However, if you buy the pie from the same Granny Bess, a pie made in the same kitchen, with the same ingredients, under the same conditions, that transaction is illegal. Even if you pay the many taxes on it, this practice is punishable by law. Why? Because according to the state of Indiana, when money changes hands, Granny Bess needs to not only be inspected but also must buy specific types of equipment, must have hand washing sinks placed at specific locations, and in most cases, must operate out of some space other than her home, as well as a myriad of other regulations. All of these things cost money.
Large scale businesses that are already well established can afford those types of entry barriers to the marketplace or the increased cost of continuing business but Granny Bess probably can’t. She’ll never get her business off the ground if she needs to invest in industrial equipment, pay for her food safety certification classes, then pay whatever the license fee is in addition to finding a suitable space from which to operate. Maybe she didn’t even want to go into business long term. Maybe she just wanted to operate long enough pay off the last of her home before retirement or get her bathroom remodeled. Should it cost her life savings to make a few extra dimes to rub together?
It’s easy to look at this and think that, despite the collateral damage of Granny Bess’s situation, there is a necessary public good that came out of the regulations and that was ensuring the health and safety of consumers. But is that really the outcome? Why can Granny Bess give you one of her pies if it’s so risky? Why can she donate a dozen of them to the school bake sale or the fire station fish fry fundraiser? The pies are still available for public consumption and are still being exchanged for money. The only difference is that Granny Bess isn’t the one benefiting.
How has the risk of consuming it been reduced? It hasn’t.
In his book “Folks, This Ain’t Normal,” organic farmer Joel Salatin, owner/operator of Polyface Farms in Virginia, who has written several books and given multiple TED talks on sustainable agriculture extensively covers the way in which government regulations often keep him from using practices that would make his products have a beneficial impact on the environment and produce products that would be healthier for his customers to consume.
His argument is that it’s not necessarily a bad thing that there are regulations or standards, just that the people making and enforcing these don’t know much, if anything, about the industry they’re regulating at all. These are government bureaucrats for whom the sole purpose of their jobs is supposed to be to keep the public safe from foodborne pathogens and contaminants, but they seldom know the nature of particular pathogens and their interaction with livestock in a holistic, science-based manner.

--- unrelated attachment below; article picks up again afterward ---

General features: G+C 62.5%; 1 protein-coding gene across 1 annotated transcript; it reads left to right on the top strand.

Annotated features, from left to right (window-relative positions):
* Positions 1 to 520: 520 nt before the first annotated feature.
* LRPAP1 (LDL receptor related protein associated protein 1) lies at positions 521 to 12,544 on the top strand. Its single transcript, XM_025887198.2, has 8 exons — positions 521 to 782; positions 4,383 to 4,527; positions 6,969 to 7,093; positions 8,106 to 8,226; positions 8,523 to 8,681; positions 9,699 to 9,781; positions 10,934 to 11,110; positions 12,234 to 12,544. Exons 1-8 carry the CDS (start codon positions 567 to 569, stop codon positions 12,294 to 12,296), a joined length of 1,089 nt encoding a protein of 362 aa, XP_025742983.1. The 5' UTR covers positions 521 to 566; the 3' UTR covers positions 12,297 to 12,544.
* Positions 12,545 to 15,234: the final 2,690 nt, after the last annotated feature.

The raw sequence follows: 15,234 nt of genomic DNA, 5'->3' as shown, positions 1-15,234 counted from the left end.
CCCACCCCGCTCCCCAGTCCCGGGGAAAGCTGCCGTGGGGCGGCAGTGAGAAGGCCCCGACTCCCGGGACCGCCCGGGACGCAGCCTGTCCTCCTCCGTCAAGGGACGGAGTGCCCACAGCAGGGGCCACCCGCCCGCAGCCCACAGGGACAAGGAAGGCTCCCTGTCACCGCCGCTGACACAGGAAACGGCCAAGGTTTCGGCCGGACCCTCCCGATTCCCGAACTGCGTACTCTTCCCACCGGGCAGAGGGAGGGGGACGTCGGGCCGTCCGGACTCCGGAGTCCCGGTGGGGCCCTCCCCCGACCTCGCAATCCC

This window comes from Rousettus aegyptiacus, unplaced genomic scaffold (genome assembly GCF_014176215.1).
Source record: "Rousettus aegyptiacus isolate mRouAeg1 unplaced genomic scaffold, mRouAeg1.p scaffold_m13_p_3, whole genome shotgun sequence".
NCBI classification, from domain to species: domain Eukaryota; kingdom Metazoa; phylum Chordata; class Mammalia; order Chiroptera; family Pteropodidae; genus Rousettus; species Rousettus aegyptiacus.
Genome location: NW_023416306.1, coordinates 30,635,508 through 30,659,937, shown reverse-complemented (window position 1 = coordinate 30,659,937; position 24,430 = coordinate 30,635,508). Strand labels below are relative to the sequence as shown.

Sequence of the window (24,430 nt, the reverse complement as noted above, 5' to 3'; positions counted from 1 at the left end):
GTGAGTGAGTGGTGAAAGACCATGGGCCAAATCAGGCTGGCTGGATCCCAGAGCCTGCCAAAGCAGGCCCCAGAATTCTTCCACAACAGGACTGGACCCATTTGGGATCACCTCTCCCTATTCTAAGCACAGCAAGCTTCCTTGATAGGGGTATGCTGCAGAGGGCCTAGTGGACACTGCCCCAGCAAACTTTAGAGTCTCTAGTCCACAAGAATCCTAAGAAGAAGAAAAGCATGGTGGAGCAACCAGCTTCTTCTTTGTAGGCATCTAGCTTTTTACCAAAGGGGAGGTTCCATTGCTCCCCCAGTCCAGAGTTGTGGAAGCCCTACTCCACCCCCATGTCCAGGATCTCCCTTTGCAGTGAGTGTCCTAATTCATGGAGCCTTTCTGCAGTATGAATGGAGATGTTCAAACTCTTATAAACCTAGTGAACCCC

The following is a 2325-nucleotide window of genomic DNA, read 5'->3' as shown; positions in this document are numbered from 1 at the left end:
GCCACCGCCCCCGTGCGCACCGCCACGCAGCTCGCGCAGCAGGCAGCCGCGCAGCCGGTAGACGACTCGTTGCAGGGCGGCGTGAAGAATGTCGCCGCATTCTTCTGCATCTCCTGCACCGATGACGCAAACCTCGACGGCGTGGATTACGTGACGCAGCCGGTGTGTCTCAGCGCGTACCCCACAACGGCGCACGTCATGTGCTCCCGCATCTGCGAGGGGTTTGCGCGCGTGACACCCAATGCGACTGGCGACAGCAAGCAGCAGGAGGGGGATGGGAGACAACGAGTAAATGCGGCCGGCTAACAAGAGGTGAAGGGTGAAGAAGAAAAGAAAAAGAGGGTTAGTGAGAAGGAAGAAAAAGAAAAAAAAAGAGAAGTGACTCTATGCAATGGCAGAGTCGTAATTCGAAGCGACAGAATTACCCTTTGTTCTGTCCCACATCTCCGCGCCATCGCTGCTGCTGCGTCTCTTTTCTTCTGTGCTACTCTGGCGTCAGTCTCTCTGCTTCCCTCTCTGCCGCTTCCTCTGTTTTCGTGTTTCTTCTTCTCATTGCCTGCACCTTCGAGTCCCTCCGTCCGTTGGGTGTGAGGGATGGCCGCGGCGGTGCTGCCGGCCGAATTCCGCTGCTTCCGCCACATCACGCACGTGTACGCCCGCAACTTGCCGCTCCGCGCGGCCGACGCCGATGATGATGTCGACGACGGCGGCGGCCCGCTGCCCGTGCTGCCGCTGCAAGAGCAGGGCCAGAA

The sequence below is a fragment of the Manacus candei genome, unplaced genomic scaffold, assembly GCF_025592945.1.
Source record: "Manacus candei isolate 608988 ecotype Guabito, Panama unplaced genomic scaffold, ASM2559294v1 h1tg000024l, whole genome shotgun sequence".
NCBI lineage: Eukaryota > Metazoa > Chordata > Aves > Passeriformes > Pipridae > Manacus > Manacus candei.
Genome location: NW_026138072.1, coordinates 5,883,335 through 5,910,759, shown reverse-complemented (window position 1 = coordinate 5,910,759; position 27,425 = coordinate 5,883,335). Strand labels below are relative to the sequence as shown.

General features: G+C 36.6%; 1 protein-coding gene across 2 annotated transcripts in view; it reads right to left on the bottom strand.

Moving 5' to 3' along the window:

Salatin points out that they don’t know that pasture raised, grass fed cows are much healthier than cattle from Concentrated Animal Feeding Operations (CAFOs) and don’t require the same antibiotic dosages that cows raised in CAFOs do. They don’t know that the chickens and cattle benefit from being pastured together as it more closely mimics the way ruminants and birds interact in nature. They just see chickens and cows together and say “No, you can’t do that!” Salatin exposes the glaring example that they also didn’t know that their recommendation to feed the remains of slaughtered cows to the next generation of feedlot cows would result in Mad Cow Disease.
Even after supposedly learning from that mistake they still advocate for the practice of feeding dead chickens to cows. They hold these family farms and their healthy animals to the same regulatory standards of the giant CAFOs where the cows stand knee deep in manure that flows to giant manure lagoons and where the fecal particulate in the air is so dense that the animals have to be pumped full of antibiotics just to survive long enough to be slaughtered. The CAFOs can afford to accommodate the regulations. Small time pasture farms have no need for the measures because of their superior practices but still have to bear the cost to accommodate them and often simply cannot.
My self-defeating, Bernie loving friends and colleagues would, unfortunately, argue that the government isn’t regulating enough and that businesses left unchecked would run amok and poison everyone with unsanitary practices. But it’s not that businesses left alone and unregulated would always result in safe, healthy, and ideal products, just that government intervention doesn’t either.
No matter how well intentioned, the net result is that the government ends up enforcing bad practices that contribute to there being more disease, more pollution and more risk to the public health and safety. It stifles local economies, restricts public access to healthy products, discourages ecologically sound land stewardship, and ultimately results in a less healthy and less safe population.
Salatin, Joel. Folks, This Ain’t Normal. 1st ed. New York: Center Street, 2012. Print.